Tuesday, July 21, 2015

Looking at Artists: Mark Demsteader

This morning, one of my contacts on Facebook posted a painting by Mark Demsteader.  It's a really stunning image of a woman in a blue dress.  The woman's figure is painted minimally and fairly realistically, but the dress is really a pile of paint.  It's at least two layers, probably more, of thick impasto, dragged across the canvas from a painting knife.  The juxtaposition of the smooth figure and roughly-painted dress is beautiful.

Erin in Blue
Oil on canvas, 52"x39"
Artist: Mark Demsteader

So I found Mark's web page and had a look.  I was really impressed by the work.  Mark's drawings and paintings are beautiful.  Most of them feature a young woman in a thin dress.  They are in a strong, direct light that throws heavy shadows across their faces.  Often their eyes are completely, or almost completely, in shadow, giving them a very mysterious air.  Mark almost always focuses on the head and a very limited bit of the body - maybe just the neck or shoulders, while the rest of the figure is indicated only in very rough strokes.

You might call his approach formulaic.  Usually, when all the works from an artist are done the same way, I get bored after about the third one.  I don't get bored with Demsteader's.  They're too good.

Back in 2011, Demsteader did a series of artworks with Emma Watson (the actress from the Harry Potter movies) as the subject.  It was a collaboration, and an interesting one.  You can read about it, and see some of the images from the series, in this Vogue (UK) article.  Watson contacted Demsteader about doing an artwork of her, then Demsteader came up with the idea of doing many artworks and auctioning them off to benefit the charity of her choice.  What a wonderful thing for both of them to do.

Demsteader works in a way that I can relate to.  The model doesn't need much in the way of makeup or nice outfits.  He sets up a single large light to create strong lights and darks and then simplifies the features and clothing.  Here's an example of one of his drawings:

Study for Siren
Pastel and collage, 46"x32"
Artist: Mark Demsteader

Fantastic, isn't it?  I see a lot of things that I want to try.  First, simplify, simplify, simplify.  I tend to get caught up in getting everything recorded as accurately as possible.  That's descriptive, not expressive.  Focus on the important bits (usually the head and face), let things further away be just roughly indicated, and exaggerate value changes.  Mark's values here are black, paper white, and a medium gray.  That's three values.  When I draw, I often try to do too many.  Simplify!

Second, keep the drawing accurate.  I do that already, as much as I can, but need to focus on it.  The young lady's face in the drawing above is extremely accurate, which lets the mark-making be more expressive.  Her shoulder and arm are reduced to just the very basic contour lines, but they work because they're in exactly the right place.  The fact that they're stripped-down only emphasize the expressiveness of the marks around the face, and they work because the face is accurately drawn.  It all has to work together.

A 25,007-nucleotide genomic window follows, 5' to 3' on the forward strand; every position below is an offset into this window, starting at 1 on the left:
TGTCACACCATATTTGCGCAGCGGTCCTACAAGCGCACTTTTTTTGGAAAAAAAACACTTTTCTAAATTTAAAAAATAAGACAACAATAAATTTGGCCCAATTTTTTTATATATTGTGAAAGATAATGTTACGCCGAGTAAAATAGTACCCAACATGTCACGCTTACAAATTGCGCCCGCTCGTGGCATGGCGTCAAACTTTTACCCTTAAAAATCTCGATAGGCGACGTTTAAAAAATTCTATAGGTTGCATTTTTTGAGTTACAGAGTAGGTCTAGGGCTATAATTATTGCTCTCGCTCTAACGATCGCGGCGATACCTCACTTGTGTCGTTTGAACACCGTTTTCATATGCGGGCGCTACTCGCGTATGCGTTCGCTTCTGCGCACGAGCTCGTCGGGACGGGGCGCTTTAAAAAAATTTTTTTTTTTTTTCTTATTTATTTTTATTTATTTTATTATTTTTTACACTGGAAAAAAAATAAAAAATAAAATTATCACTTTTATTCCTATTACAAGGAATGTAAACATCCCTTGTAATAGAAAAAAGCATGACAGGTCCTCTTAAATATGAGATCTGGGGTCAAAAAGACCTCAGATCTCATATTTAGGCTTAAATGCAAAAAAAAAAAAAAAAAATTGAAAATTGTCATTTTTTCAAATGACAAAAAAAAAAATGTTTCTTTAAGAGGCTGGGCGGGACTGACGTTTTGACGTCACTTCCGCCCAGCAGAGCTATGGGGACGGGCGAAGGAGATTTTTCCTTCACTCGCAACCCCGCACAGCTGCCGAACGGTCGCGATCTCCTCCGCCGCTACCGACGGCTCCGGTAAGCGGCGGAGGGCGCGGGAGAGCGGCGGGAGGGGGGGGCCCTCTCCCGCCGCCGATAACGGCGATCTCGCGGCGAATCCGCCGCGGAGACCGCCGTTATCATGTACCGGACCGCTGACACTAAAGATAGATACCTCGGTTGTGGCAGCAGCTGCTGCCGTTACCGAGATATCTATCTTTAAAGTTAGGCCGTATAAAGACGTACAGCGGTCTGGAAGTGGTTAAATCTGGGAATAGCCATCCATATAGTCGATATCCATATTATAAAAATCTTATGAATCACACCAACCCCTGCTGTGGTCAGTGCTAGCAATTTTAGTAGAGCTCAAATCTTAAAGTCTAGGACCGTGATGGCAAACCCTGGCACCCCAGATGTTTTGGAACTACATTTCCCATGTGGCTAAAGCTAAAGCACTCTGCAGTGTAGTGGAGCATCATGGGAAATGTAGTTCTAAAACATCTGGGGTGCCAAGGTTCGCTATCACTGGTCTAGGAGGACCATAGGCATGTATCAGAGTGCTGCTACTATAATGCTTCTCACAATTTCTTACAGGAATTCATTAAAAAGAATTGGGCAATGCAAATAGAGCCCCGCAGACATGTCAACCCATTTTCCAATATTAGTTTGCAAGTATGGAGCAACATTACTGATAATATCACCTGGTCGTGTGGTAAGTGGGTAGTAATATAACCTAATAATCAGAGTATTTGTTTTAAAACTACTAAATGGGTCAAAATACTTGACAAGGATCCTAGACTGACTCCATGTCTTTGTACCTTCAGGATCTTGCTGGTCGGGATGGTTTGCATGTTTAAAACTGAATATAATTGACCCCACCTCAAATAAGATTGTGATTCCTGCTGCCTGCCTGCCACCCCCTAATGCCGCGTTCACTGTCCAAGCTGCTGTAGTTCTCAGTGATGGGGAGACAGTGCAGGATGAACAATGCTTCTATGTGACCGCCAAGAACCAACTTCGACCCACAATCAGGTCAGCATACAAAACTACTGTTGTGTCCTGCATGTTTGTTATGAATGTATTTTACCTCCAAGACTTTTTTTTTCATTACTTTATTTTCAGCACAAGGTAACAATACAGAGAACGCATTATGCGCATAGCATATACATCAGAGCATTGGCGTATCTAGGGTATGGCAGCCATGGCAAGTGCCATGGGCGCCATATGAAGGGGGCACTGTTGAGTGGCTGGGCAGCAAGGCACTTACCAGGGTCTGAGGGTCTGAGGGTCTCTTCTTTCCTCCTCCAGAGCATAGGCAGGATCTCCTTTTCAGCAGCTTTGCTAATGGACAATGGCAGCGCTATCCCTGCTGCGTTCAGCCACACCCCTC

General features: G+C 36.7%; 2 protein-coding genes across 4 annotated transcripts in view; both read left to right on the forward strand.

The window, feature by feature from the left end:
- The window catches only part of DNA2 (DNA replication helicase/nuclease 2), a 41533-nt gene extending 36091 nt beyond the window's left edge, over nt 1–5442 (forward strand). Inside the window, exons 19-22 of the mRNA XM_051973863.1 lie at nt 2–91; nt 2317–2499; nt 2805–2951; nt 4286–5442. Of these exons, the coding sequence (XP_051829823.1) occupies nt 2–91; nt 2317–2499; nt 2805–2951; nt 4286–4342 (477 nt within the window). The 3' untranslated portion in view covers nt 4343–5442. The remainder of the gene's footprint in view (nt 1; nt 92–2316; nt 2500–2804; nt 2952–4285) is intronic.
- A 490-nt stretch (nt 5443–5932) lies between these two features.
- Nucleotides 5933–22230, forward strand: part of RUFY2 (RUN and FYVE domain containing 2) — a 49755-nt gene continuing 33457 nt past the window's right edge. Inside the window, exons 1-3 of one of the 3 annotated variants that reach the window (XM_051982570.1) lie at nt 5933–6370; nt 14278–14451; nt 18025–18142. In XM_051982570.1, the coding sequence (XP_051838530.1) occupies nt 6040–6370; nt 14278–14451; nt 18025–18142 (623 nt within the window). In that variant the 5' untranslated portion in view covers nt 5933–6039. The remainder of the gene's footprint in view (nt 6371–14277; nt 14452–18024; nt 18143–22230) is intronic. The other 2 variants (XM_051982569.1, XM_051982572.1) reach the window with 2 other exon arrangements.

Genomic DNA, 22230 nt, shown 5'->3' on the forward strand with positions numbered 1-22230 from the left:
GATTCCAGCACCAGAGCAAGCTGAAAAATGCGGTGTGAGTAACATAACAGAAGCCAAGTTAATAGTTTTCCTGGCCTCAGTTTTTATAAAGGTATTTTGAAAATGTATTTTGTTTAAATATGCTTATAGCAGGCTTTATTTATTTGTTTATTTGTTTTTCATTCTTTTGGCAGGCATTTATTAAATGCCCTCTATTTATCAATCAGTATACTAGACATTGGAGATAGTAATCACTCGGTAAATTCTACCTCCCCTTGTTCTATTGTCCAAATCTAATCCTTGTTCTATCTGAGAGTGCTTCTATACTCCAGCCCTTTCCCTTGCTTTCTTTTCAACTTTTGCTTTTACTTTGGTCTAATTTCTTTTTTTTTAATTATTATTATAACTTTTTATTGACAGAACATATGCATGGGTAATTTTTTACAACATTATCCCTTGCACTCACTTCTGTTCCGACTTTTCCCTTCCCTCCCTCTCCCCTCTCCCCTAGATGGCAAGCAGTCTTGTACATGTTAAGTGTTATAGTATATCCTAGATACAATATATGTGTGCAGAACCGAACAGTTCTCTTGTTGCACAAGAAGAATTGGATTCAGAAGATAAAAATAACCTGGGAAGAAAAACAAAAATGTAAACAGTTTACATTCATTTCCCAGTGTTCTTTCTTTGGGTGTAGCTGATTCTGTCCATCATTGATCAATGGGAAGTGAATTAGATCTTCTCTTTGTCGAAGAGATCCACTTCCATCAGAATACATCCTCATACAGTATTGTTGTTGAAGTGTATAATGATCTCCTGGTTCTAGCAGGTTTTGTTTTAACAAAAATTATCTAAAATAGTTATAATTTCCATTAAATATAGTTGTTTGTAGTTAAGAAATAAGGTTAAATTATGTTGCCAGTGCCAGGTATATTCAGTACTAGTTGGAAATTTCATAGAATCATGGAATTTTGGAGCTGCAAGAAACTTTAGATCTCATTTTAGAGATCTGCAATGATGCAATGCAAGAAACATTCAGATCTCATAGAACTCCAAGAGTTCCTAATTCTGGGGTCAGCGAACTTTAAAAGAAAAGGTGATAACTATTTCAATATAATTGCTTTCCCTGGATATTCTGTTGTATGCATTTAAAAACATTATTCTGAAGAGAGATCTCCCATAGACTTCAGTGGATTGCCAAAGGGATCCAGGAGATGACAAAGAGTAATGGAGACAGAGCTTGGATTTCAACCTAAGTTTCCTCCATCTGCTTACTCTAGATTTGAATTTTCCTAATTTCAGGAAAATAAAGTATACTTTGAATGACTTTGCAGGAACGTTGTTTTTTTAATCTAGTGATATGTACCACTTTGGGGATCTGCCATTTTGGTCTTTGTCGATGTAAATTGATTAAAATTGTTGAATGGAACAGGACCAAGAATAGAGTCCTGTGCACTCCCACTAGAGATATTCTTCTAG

Third, in a painting, try the concept of a carefully-rendered figure with an outfit indicated by roughly scumbled paint, from a painting knife if possible.  I'm not going to try to create more "Mark Demsteader" paintings, but just want to see what I can learn out of this exercise.  (Come to think of it, I have some abandoned figure paintings in the studio already (what artist doesn't?) and can try this when I get to the studio tomorrow.

I found an interesting series of photos of one of Mark's demos of a portrait drawing.  It's really interesting to see how he develops the figure.  He doesn't just put a mark down and leave it - he builds on it through multiple layers.  Take a look - you can save the photo and enlarge it on your computer screen if you want.  You'll have to figure out for yourself what he's doing at each stage since there was no narrative to accompany it.

So I'm adding Mark Demsteader to my personal list of really cool artists.  If you like what you've seen here, then visit his site, or Google his name and look at all the images.  There's a ton of stuff online and I was really blown away by it.  I really love finding a great artist that I've never heard of before!


  1. Hi,
    where can we see a bigger image of this demo? Looks amazing!


  2. I haven't been able to find this in a larger format, just that one small image. It gives you some idea of how he works, but there's a lot left to your imagination.

  3. Awesome anyway! Thanks